Full list of energy bill support finishing within days – what help you can get
A NUMBER of schemes designed to aid households with their energy bills are ending in days – we explain what other help you can get.
In last week’s Budget, Chancellor Jeremy Hunt announced the energy price guarantee will be extended to July.
It means the average households’ bills will sit at £2,500 a year until then, when they are predicted to go down.
It’s good news for those struggling to make ends meet, but there are a number of schemes designed to help with energy bills that are closing this month.
It means millions of households will get less help with the cost of gas and electricity. But what help is ending exactly, and what other help extends beyond March?
Energy rebate £66-67
The monthly £66-67 energy rebate that has been paid since last October is finishing this month.
That means despite the government freezing the energy price guarantee for a further three months, millions of households will see their bills go up.
The rebate has been paid to households differently depending on how they pay for their energy.
Those on direct debits, for example, have had a straight discount on their bills each month.
Prepayment meter customers, often the poorest, have had to redeem vouchers at their nearest top up points.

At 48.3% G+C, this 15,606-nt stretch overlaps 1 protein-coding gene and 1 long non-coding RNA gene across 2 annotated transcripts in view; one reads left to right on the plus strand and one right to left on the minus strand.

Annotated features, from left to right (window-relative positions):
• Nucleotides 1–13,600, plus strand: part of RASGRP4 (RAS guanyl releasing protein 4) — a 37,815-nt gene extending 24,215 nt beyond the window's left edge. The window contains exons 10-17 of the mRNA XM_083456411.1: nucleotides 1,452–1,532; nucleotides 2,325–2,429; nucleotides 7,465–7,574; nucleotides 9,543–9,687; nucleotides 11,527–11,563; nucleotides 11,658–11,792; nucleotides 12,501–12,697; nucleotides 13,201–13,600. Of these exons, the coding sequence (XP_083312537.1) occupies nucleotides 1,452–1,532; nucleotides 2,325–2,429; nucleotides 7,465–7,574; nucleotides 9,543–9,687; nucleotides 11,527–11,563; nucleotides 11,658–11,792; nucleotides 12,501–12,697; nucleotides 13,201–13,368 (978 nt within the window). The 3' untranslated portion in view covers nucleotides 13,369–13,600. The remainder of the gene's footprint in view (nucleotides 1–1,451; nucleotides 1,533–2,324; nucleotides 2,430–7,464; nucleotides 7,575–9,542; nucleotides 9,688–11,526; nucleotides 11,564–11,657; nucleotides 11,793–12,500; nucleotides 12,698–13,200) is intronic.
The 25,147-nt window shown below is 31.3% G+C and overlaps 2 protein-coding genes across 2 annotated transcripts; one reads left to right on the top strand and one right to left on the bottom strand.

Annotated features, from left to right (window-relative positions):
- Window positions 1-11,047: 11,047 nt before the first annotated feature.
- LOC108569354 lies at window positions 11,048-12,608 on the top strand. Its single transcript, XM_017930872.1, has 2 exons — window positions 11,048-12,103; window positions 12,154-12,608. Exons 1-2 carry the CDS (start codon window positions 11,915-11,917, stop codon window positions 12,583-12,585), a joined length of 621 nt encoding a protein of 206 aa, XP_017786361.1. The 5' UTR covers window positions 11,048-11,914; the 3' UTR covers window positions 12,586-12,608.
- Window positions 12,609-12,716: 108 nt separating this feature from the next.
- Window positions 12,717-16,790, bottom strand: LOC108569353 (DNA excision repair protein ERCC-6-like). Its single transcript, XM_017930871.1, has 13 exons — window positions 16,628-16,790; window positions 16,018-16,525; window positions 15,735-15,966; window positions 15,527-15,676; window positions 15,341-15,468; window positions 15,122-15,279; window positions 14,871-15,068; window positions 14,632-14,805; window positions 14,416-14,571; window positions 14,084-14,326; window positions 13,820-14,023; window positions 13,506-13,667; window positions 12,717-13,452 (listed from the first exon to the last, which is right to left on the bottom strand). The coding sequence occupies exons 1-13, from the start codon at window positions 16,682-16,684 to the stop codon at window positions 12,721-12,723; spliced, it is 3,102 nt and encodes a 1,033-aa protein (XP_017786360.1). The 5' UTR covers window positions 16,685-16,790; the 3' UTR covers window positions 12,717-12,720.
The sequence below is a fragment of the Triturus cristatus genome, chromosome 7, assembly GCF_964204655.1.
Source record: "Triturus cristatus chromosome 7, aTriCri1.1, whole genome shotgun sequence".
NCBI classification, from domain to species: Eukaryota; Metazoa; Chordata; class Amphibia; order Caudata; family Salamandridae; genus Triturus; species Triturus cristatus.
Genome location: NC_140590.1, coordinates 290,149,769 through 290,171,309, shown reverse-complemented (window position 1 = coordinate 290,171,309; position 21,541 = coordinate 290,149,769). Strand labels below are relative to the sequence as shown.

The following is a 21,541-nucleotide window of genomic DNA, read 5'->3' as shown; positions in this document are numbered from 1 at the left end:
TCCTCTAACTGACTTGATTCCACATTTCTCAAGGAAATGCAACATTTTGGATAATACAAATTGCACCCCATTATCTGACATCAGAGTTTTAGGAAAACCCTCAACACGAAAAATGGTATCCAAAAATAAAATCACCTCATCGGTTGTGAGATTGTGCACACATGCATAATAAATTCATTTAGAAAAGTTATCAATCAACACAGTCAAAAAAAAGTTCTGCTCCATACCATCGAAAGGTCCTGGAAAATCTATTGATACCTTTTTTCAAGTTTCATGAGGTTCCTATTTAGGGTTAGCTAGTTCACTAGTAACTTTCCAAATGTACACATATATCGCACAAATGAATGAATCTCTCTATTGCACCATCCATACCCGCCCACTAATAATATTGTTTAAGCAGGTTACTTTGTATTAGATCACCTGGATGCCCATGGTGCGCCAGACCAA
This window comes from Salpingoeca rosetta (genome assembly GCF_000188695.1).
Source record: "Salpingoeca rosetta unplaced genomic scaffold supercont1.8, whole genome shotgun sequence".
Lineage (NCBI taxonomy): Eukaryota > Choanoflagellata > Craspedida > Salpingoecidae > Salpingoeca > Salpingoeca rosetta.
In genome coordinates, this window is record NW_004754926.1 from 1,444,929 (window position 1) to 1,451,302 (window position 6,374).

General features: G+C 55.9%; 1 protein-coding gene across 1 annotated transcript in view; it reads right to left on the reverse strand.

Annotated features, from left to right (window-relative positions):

Cold Weather payments
Cold weather payments are made to households when temperatures drop, or are forecast to drop, below zero degrees over seven continuous days.
But the payments are only usually made to those on certain benefits, including:
- Pension Credit
- Income Support
- income-based Jobseeker’s Allowance
- income-related Employment and Support Allowance
- Universal Credit
- Support for Mortgage Interest
There’s extra criteria you have to hit beyond just receiving the above benefits though.
For example, you can get Cold Weather payments if you receive Income Support and a disability or pensioner premium, or you have a child who is disabled living at home with you.
Cold Weather payments are made to eligible households between November 1 and March 31.
That means you have just days left to receive a payment through the scheme.
Warm Home Discount
The Warm Home Discount scheme is a £150 one-off payment applied as a discount on your energy bills.
That means you aren’t paid the money, but rather it’s a deduction on your bills.
The discount is available to households in England, Wales and Scotland, although the criteria you have to meet in Scotland is different.
In England and Wales, you qualify if you get either the Guarantee Credit element of Pension Credit, or you are on a low income and have high energy costs.
In Scotland, you have to be on the Guarantee Credit element of Pension Credit, or you are on a low income and meet your supplier’s specific criteria.
On the government’s website, there’s a list of suppliers who are part of the scheme.
If you have applied for this year’s discount and were eligible, you should receive it no later than March 31.
Winter Fuel payment
The Winter Fuel payment is worth more this year compared to previous.
This is because the government is topping it up with extra £150 to £300 cost of living payments.
You can get the payment if you were born before September 26, 1956.
Most people who are eligible should have received the payment automatically in November or December last year.